Now users can use these login details to write to the repository from shell. For this, svnserve daemon should be running on the server. If it is not running serverwide, you can start svnserve daemon as follows.
#svnserve -d -r /home/username/testrepo/
Using the -r option effectively modifies the location that the program treats as the root of the file system space it can access.
Now you can access the repository as follows.
Committed revision 1.
At first when it prompt for root password, just enter without giving anything. Then you can give username and password. Svn will cache the login from a particular IP and will not prompt for password every time that user access the repository. The passwords are cached in the directory /home/username/.subversion/auth. It is not insecure as the ‘auth/’ caching area is permission-protected so that only the user(owner) can read data from it, not the world at large. If that’s still not safe for you, you can disable credential caching by uncommenting the line ‘store-auth-creds = no’ in the file /home/username/.subversion/config.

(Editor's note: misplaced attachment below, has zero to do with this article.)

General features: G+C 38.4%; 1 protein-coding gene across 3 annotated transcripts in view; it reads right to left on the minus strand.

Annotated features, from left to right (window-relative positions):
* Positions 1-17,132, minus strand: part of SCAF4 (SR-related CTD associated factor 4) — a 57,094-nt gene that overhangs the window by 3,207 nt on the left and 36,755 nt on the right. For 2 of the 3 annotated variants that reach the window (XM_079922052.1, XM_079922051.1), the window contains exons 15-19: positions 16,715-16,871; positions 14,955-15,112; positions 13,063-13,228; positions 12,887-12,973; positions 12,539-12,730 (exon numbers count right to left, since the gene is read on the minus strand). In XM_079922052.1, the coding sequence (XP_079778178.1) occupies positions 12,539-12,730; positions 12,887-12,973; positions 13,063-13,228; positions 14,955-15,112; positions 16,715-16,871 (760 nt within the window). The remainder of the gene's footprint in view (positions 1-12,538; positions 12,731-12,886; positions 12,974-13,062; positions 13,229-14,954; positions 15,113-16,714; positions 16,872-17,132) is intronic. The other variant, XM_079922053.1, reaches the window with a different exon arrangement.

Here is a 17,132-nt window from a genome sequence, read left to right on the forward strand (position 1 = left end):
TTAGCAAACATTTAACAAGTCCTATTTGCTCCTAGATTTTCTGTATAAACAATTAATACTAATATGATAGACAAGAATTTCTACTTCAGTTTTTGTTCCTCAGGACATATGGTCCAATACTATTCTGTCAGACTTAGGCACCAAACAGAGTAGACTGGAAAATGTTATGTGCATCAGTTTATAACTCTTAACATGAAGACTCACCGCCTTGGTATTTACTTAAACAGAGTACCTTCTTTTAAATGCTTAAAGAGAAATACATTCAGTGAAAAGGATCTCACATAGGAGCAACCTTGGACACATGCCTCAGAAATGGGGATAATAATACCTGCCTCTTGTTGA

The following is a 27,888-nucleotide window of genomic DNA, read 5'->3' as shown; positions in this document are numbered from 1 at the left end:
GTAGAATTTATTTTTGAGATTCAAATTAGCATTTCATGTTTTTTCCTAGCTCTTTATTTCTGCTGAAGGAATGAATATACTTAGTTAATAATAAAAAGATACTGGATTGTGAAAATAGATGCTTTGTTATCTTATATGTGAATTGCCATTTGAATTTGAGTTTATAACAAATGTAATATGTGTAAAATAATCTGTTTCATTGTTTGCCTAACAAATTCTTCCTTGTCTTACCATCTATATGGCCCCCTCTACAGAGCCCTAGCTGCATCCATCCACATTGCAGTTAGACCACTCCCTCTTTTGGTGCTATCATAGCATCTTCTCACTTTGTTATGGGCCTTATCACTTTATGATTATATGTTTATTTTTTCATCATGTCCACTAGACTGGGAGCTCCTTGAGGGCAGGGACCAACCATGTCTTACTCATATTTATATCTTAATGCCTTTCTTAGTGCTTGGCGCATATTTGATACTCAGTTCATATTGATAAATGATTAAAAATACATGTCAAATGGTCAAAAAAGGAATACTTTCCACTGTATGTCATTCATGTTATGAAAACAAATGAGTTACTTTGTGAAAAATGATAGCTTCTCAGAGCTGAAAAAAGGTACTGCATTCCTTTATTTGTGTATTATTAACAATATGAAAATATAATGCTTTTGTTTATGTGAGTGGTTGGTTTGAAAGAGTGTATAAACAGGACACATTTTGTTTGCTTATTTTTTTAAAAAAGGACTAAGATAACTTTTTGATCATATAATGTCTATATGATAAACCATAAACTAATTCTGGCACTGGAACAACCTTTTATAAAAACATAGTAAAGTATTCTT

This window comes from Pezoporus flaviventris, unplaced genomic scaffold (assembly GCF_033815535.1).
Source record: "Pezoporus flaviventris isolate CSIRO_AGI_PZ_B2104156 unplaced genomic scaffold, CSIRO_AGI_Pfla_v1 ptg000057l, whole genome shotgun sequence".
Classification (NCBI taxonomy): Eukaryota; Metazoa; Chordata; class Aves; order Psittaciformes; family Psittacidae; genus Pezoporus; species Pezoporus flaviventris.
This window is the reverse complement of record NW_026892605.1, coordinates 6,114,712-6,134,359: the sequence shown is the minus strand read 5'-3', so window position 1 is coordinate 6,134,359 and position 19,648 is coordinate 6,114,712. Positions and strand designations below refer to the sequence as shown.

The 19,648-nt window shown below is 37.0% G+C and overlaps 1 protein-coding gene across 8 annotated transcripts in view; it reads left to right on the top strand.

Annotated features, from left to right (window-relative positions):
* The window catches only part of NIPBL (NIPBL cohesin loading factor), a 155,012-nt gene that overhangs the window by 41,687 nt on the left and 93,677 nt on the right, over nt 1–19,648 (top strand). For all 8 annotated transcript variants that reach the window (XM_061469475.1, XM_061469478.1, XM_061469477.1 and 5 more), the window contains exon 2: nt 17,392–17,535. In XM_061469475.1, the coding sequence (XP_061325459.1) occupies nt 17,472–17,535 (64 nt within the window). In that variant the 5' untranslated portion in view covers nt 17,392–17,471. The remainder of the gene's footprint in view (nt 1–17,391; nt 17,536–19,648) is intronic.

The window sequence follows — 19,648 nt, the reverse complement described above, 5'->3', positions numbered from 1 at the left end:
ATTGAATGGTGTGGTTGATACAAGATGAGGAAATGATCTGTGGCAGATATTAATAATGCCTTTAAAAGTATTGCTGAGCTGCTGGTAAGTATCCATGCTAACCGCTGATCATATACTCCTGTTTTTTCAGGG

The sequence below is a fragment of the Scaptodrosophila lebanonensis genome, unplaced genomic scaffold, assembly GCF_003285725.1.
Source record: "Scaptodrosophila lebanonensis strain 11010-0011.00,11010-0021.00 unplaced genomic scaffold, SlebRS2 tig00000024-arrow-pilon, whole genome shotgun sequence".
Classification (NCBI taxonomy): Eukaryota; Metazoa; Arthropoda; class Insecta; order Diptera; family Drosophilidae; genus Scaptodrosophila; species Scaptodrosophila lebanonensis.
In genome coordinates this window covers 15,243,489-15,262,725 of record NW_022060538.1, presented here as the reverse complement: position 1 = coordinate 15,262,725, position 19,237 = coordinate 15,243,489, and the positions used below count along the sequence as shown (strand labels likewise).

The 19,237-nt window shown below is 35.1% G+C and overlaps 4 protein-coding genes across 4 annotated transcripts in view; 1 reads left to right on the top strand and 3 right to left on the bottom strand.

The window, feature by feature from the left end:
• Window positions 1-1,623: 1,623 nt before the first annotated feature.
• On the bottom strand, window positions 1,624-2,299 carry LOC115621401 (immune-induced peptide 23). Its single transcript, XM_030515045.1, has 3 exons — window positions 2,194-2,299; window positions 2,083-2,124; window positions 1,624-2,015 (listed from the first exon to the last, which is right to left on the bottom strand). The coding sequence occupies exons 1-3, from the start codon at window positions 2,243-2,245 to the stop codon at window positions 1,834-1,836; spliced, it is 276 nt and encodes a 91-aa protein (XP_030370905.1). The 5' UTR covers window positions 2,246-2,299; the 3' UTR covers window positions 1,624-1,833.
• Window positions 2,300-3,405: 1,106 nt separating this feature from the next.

To ensure that the svnserve gets started whenever the server is booted, we must add a @reboot line to the root crontab as follows.
Now any user’s repository under /home can be accessed using svnserve daemon by authentication.
http://svnbook.red-bean.com/en/1.4/svn.intro.whatis.htmlTags: linux, server-administration, subversion
Filed under: Uncategorized by — aaron @ 5:26 pm
February 13, 2008
Installing Subversion Using yum on CentOS 5 (Error: Missing Dependency: perl(URI) >= 1.17 is needed by package subversion)
[root@sXXX ~]# yum install subversion
Steps to resolve this:
1. Download the perl(URI) with version greater than 1.17 using the following command.
2. Install the specified package using the follwing command.
rpm -i perl-URI-1.30-4.noarch.rpm
3. Install subversion using “yum”.
yum install subversion
[root@sXXX ~]# svn help
Most subcommands take file and/or directory arguments, recursing
Subversion is a tool for version control.
Filed under: Uncategorized by — aaron @ 7:17 pm